Nutrien Stock: What’s Next for Shareholders?

Nutrien (TSX:NTR)(NYSE:NTR) stock doubled in the last year before falling back. But will it climb again? Or could sanctions end or a recession tear it back down?

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Nutrien (TSX:NTR)(NYSE:NTR) investors felt pretty great this year in terms of getting a return for their investment. Nutrien stock has always been a strong investment, but this year, shares actually doubled at one point.

What happened?

Nutrien stock climbed from around $70 per share to heights of $148 per share at all-time highs. This came after the invasion of Ukraine led to sanctions against Russia. Russia has been producing cheap potash and crop nutrients around the war. But with sanctions in place, Nutrien became the go-to company.

As the war continues, Nutrien stock continued to climb before peaking at $148. But since then, shares have come back down and settled around $125 per share, as of writing. While that’s still a massive amount of growth, it does make some shareholders concerned about how long this may last.

What to watch

The biggest question is how permanent this situation is. True, the war in Ukraine and Russian sanctions has created an opportunity for Nutrien stock. But as we all hope the war in Ukraine will end sooner as opposed to later, that would mean the end of Russian sanctions most likely as well.

When that happens, if Russia goes back to offering cheaper options, it’s likely clients will return to them. Ideally, clients will have signed on with Nutrien stock for a number of years. But that’s not set in stone.

That being said, do I think investing in Nutrien stock is a bad idea? Absolutely not. The truth is that the world has less and less arable land. Nutrien provides countries around the world with nutrients to make that land produce. The company has grown organically, boosted its digital presence during the pandemic, and made strong acquisitions as well.

How it’s performing

A clue to how Nutrien stock may perform in the future of course comes from looking at its earnings report. During its latest results for the first quarter of 2022, the company increased its full-year guidance. Net earnings came in at US$1.4 billion for the quarter, or US$2.70 per share, with adjusted EBITDA at US$2.6 billion.

These were record numbers for the company, with rising prices and demand for fertilizer — especially with planting season underway across North America. This allowed the company to increase its full-year adjusted EBITDA guidance and net earnings per share to between US$14.5 and US$16.5 billion and US$16.20 to US$18.70 per share, respectively.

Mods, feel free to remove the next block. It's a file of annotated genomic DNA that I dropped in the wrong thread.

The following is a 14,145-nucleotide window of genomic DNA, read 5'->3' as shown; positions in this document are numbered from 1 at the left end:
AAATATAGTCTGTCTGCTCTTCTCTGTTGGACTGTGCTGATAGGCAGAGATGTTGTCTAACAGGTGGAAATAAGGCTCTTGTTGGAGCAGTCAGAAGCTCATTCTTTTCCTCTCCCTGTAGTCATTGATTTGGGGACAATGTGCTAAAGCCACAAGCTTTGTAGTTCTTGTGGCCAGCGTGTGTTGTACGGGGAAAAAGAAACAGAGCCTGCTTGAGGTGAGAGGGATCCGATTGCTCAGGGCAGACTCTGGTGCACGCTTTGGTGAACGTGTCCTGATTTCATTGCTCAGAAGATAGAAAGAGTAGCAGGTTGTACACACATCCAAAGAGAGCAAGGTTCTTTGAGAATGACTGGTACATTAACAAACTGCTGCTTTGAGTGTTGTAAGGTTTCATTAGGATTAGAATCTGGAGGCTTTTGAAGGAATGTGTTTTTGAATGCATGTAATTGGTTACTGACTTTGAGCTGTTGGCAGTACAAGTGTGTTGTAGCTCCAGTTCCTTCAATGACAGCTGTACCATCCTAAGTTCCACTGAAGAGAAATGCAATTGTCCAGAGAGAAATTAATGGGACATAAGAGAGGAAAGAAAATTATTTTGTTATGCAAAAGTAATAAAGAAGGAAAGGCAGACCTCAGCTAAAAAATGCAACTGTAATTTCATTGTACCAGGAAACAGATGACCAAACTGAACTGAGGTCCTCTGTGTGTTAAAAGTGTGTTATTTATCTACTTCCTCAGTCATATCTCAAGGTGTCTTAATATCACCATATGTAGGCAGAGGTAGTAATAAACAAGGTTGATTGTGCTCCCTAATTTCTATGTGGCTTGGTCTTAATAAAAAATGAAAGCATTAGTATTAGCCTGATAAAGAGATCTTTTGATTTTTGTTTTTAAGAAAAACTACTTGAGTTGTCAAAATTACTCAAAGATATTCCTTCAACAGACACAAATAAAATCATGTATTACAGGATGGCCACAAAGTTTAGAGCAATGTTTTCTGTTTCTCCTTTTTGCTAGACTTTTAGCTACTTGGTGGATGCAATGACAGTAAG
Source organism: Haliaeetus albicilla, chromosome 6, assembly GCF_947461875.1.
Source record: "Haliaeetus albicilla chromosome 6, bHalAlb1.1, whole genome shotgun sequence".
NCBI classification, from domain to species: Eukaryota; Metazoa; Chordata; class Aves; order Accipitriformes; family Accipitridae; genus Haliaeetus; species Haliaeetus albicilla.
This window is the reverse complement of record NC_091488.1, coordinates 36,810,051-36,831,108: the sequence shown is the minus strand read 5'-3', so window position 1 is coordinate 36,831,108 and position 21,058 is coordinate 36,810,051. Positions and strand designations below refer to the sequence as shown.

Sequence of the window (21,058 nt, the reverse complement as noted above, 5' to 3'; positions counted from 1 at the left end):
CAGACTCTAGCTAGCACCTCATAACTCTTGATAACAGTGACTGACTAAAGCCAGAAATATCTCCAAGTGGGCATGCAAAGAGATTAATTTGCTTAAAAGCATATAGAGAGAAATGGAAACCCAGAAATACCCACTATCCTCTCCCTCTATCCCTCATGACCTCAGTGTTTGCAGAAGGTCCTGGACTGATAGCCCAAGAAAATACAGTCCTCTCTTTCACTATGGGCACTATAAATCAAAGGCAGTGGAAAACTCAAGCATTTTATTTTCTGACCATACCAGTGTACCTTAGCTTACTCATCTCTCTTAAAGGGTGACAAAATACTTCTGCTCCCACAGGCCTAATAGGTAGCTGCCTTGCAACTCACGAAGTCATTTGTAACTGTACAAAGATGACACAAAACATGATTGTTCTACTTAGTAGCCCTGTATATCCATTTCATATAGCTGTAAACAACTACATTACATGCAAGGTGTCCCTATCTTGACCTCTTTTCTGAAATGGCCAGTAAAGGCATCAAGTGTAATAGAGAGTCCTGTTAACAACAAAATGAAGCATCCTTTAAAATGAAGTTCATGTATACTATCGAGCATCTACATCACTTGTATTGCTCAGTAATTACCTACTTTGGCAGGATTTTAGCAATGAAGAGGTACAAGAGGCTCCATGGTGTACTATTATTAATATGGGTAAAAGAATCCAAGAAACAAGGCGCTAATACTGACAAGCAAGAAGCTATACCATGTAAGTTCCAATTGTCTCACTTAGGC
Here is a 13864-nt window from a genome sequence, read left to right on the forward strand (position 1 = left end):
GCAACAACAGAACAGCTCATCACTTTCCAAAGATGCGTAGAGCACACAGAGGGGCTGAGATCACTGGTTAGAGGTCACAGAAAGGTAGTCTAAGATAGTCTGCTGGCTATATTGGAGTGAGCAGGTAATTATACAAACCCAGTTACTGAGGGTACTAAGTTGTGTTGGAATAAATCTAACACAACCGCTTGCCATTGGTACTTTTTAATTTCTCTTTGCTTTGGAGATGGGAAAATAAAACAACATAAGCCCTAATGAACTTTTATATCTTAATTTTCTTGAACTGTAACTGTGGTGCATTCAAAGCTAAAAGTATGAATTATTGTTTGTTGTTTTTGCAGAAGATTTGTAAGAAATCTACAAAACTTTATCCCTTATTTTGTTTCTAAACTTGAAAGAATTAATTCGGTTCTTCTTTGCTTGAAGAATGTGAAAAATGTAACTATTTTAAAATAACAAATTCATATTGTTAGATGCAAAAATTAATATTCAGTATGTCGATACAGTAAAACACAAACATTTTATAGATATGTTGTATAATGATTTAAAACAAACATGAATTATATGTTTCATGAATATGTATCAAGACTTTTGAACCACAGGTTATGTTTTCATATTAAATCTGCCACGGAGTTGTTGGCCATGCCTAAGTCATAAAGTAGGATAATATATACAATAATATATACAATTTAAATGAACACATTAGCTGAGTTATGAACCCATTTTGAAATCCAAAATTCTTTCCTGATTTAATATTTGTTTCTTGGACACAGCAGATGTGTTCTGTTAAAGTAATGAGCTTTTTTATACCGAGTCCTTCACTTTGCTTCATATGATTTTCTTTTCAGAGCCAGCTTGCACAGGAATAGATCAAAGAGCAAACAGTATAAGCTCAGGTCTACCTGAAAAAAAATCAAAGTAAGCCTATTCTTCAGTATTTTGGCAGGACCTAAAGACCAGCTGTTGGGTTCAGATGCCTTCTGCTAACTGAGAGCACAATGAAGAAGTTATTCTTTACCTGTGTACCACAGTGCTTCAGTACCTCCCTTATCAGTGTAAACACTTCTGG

What’s next?

Management expects the growing demand and prices of crop nutrients to continue. Furthermore, the company is looking to expand its low-cost fertilizer production, and create more distributions around the globe. It already has a foothold in highly populated areas, but that can always increase.

“Global agriculture and crop input markets are being impacted by a number of unprecedented supply disruptions that have contributed to higher commodity prices and escalated concerns for global food security. The situation emphasizes the need for long-term solutions that support a sustainable increase in global crop production.”

Ken Seitz, Nutrien’s interim president and CEO

Bottom line

Nutrien stock is a great long-term investment, and trades at fair value at 17.33 times earnings as of writing. You can pick it up with a dividend of 1.96%, and likely see strong returns over the next few years.

However, should a recession hit or sanctions against Russia come to an end, there could be a drop in Nutrien stock. So, perhaps for now, add it to your watchlist. And should a significant drop come your way, that’s when I’d swoop in and pick it up.

This article represents the opinion of the writer, who may disagree with the “official” recommendation position of a Motley Fool premium service or advisor. We’re Motley! Questioning an investing thesis — even one of our own — helps us all think critically about investing and make decisions that help us become smarter, happier, and richer, so we sometimes publish articles that may not be in line with recommendations, rankings or other content.

Fool contributor Amy Legate-Wolfe has no position in any of the stocks mentioned. The Motley Fool recommends Nutrien Ltd.

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